On the hottest day of the year so far, Amy MacDonald made up for her performance at the Vienna Gasometer, which has been postponed several times due to the pandemic. “We Scots melt at a certain temperature,” the 34-year-old said. The temperatures in the room, which were solid but not full, were already thawing on Thursday. The singer survived the night, delighting her fans with her usual singer-songwriter, semi-acoustic pop.
The musician from Glasgow, who has been there for 15 years, opened with “We Can Be So Much More” and showed what the next few minutes would be like: On the “two-story” stage, immersed in elegant lighting design during a show, MacDonald stood in front of an acoustic guitar, Surrounded by a guitarist and bassist. On a pedestal behind her, a keyboardist, drummer, and multi-instrumentalist ramped up the sound. The fast-paced songs, properly performed, gentle and harmless, albeit with sometimes harsh content, were a soundtrack suitable for a midsummer mood.
MacDonald laughed in an interview with APA on the occasion of the Vienna guest performance: “Some people say all my songs sound the same, while others say the exact opposite.” “All I can say is I’m trying to compose songs that tell a story and mean something to me,” she added, in her Glasgow accent. The song “Don’t Tell Me It’s Over” on New Arrangement made it clear that Amy doesn’t only master one track. The songs “Mr. Rock and Roll” and “This Is The Life” from debut, two songs that are hard to beat in terms of charm than the rest of the material, were more appropriate for her.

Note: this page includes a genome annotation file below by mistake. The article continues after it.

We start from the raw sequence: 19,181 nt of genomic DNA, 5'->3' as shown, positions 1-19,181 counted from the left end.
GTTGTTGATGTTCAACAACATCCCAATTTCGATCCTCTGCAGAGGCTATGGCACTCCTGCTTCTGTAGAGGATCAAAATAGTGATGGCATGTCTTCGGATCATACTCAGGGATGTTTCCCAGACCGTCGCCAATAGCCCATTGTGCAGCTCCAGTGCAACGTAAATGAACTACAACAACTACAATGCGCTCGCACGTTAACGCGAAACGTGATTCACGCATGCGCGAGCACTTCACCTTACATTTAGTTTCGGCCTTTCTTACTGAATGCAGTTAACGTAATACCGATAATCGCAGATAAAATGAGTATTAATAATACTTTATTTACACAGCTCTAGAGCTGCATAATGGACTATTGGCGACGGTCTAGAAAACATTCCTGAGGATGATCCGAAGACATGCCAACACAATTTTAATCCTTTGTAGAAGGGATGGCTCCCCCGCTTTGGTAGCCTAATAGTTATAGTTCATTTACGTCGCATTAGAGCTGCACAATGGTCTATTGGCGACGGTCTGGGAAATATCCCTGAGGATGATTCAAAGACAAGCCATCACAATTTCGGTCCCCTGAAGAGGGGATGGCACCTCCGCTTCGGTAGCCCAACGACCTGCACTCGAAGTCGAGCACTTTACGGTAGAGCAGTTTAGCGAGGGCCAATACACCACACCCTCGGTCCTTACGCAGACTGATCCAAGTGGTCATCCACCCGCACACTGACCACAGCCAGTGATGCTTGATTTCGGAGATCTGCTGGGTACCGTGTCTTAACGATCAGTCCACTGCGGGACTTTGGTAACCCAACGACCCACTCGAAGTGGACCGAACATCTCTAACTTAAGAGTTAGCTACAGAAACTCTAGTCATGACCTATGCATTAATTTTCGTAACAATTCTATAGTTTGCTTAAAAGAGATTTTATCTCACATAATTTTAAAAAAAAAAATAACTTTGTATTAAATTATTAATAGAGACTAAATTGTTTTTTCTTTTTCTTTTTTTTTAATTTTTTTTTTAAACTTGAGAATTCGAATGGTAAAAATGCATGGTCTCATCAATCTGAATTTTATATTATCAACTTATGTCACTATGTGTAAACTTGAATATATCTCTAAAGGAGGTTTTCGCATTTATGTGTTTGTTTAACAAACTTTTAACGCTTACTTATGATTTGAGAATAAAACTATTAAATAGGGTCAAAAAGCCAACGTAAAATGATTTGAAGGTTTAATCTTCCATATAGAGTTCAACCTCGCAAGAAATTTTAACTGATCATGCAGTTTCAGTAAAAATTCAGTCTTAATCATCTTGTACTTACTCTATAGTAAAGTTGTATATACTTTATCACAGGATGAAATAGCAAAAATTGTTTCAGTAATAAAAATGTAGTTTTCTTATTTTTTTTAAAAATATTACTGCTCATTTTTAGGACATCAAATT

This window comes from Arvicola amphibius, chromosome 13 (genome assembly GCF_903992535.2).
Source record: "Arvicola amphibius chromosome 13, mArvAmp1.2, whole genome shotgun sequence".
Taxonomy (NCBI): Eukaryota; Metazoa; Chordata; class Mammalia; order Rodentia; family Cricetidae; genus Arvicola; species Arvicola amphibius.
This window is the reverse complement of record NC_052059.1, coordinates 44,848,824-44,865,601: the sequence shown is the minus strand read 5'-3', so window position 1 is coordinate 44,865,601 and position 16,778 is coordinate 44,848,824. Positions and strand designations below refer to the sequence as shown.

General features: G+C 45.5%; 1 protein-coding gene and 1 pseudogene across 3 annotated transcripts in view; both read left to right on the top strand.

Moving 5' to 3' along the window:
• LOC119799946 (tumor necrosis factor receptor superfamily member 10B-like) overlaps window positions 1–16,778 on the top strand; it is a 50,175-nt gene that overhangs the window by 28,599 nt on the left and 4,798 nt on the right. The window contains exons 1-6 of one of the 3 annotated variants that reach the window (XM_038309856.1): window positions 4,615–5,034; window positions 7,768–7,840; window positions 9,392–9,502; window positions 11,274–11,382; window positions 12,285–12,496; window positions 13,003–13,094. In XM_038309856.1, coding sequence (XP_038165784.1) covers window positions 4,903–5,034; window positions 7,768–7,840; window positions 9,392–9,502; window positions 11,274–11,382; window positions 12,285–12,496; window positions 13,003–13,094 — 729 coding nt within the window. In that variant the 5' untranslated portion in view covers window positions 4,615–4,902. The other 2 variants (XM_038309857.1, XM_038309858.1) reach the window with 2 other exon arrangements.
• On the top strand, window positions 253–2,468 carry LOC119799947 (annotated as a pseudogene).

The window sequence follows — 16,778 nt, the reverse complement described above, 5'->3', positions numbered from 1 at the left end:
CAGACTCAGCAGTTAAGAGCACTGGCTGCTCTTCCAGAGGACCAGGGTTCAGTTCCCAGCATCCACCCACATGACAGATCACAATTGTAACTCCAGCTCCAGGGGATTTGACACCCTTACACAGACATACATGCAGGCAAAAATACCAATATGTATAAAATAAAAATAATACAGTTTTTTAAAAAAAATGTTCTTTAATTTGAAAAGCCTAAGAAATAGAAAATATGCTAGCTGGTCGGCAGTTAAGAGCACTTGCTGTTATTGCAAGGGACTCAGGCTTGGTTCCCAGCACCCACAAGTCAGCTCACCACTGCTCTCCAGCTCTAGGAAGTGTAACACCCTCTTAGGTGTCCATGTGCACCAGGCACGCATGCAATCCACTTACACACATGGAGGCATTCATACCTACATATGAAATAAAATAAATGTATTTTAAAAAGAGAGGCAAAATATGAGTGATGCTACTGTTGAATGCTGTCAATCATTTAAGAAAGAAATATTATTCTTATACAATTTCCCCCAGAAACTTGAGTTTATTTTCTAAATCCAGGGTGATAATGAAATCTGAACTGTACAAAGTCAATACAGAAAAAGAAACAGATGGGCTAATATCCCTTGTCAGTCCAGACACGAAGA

One of the pop star’s success secrets is definitely the lack of distance between him and the public. “When I discovered music as a teenager, I felt like artists were talking to me through their songs,” MacDonald said. “I think it’s important to be in touch with the audience. I hate it when I go to concerts and artists don’t even notice their audience. I want the audience to feel important.”
Contrary to her fears, Amy MacDonald didn’t melt like a marshmallow at the hot prom. And her audience danced and applauded despite the race. “That’s the great thing about music, that it provides an escape route,” the Scotsman told APA. “When you go to a concert, you put yourself in a bubble where you just enjoy the moment. It’s no different for me on stage: I look at everyone’s happy faces, and I hear them sing along to my songs. It’s great to have the job that allows me and the audience to lose themselves. In music for a while and forget about everything else.”
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